Your Attention, Please

Art GalleryDear Friends:

I received two emails recently from writers you likely know and admire.

Like clockwork, I can expect an email from Annie Dillard a week after each new issue is published. Her response to issue #92 arrived right on schedule: “This is the best Image ever published. These writers stun me.”

Then, the day after the brilliant essayist and cultural critic Richard Rodriguez returned home from delivering Image’s Denise Levertov Award in typically mesmerizing fashion, he sent a thank-you note in which he wrote: “I would do anything for Image and its mission. (I didn’t need the award to take me up to Seattle.) The bravery of the journal, especially in these times of cultural, not to say religious, illiteracy, astonishes me.”

He continued: “The audience on Thursday night was your latest gift of encouragement—an audience so rare in my life these days—such passionate listening, such quiet attention, such generous souls. So, I thank you for them—the audience—the sort of people Image alone seems able to assemble in a dark time.”

[Read more…]

Practicing Presence, Part 2

The following two-part post was originally delivered as the 2017 commencement address for Trinity Academy in Portland, Oregon. Read yesterday’s installment here.

As you graduates well know, one of the most popular genres in books these days is the dystopia. Dystopia can be a powerful and revelatory form of writing, one that prophetically criticizes harmful trends that exist today. But most of our current dystopias feel self-indulgent and self-pitying.

It would seem that living in the past is America’s most popular pastime, at least for a large segment of the population. Which is ironic, right? The country founded with hope that it might become a city shining on a hill now so often laments the good old days, when it was supposedly “great.”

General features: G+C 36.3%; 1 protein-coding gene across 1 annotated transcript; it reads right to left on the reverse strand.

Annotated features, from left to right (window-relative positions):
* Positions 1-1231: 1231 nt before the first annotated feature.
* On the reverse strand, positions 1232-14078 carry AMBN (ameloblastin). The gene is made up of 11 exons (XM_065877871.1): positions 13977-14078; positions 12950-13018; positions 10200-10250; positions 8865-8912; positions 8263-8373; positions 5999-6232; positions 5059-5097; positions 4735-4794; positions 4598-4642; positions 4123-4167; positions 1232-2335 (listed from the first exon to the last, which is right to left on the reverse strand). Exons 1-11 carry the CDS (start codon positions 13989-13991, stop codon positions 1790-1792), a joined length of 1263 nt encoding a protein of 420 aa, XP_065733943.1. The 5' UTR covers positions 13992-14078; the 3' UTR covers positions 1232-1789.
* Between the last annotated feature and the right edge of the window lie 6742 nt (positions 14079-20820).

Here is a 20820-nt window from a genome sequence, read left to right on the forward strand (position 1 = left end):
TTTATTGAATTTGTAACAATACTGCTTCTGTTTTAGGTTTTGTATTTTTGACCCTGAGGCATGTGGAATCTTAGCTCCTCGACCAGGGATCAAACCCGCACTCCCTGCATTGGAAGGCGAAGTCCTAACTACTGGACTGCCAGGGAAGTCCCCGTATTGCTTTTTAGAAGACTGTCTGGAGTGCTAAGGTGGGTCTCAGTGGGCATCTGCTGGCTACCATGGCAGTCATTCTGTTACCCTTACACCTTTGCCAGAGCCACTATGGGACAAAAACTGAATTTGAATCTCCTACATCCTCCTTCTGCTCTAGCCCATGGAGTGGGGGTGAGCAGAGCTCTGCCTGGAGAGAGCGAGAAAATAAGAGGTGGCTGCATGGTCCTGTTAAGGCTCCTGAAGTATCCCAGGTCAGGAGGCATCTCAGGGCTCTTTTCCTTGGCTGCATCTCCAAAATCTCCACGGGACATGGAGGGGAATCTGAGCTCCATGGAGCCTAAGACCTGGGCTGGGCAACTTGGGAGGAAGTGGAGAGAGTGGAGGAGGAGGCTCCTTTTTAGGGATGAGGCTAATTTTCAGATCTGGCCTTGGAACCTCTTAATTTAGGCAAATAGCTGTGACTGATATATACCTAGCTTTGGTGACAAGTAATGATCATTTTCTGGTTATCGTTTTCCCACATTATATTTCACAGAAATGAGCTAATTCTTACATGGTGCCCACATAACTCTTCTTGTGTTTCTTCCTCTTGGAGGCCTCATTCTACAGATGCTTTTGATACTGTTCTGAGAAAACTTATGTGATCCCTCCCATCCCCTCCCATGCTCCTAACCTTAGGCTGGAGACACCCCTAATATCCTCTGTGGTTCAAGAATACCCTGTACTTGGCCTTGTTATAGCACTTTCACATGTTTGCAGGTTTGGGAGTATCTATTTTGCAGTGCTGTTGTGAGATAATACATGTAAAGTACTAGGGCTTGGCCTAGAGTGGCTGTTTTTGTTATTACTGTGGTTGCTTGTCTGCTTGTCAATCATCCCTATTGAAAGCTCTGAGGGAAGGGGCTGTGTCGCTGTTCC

I call this the “narrative of decline” and despite it being a major bummer, it has had a mesmerizing effect on millions of people, including young people, if you can believe it.

But if you graduates have attended to your study of history well, you know that in every age there is loss and gain, rise and fall. To study the past is to understand how those who came before us were present to their own day and age and to equip us to do the same.

Indeed, if my understanding of your curriculum is accurate, you’ve spent the last few years devoting yourself to the two great disciplines of mind and heart that enable one to live in the present and be present: reading and prayer.

Given the rigor of your reading list, you’ve been given the opportunity to enter into a deep state of attention, to be alert to meaning and context, nuance and irony—the insights that lead us toward goodness, truth, and beauty. Prayer, too, brings us into this space of quietness and openness, of receptivity, in which the ego gives itself in generosity to the giver of all good gifts.

This sort of training is priceless; may you continue to deepen your capacities for reading and prayer. [Read more…]

Practicing Presence, Part 1

The following two-part post was originally delivered as the 2017 commencement address for Trinity Academy in Portland, Oregon.

Thank you for the high honor of inviting me to speak on this special occasion. My heartfelt congratulations to you graduating seniors for having reached this important milestone in your lives. Given the deep and demanding curriculum you’ve just completed, that is quite an achievement and I hope you feel justifiable pride in having reached this point. I know that your parents, family, and teachers feel that pride.

This is a special moment for me for a number of reasons, including one that you could have no way of knowing about. At a conference nearly forty years ago, when I was but a green behind the ears undergraduate student, I met a gifted, imaginative man named Kerry Koller, who shared with me his plan for founding Trinity School, which would be based on a wide-ranging liberal arts curriculum that integrated faith and learning according to classical educational principles going back to the medieval and Renaissance eras.

Now here I am, speaking to a graduating class from an institution affiliated with a whole network of Trinity schools.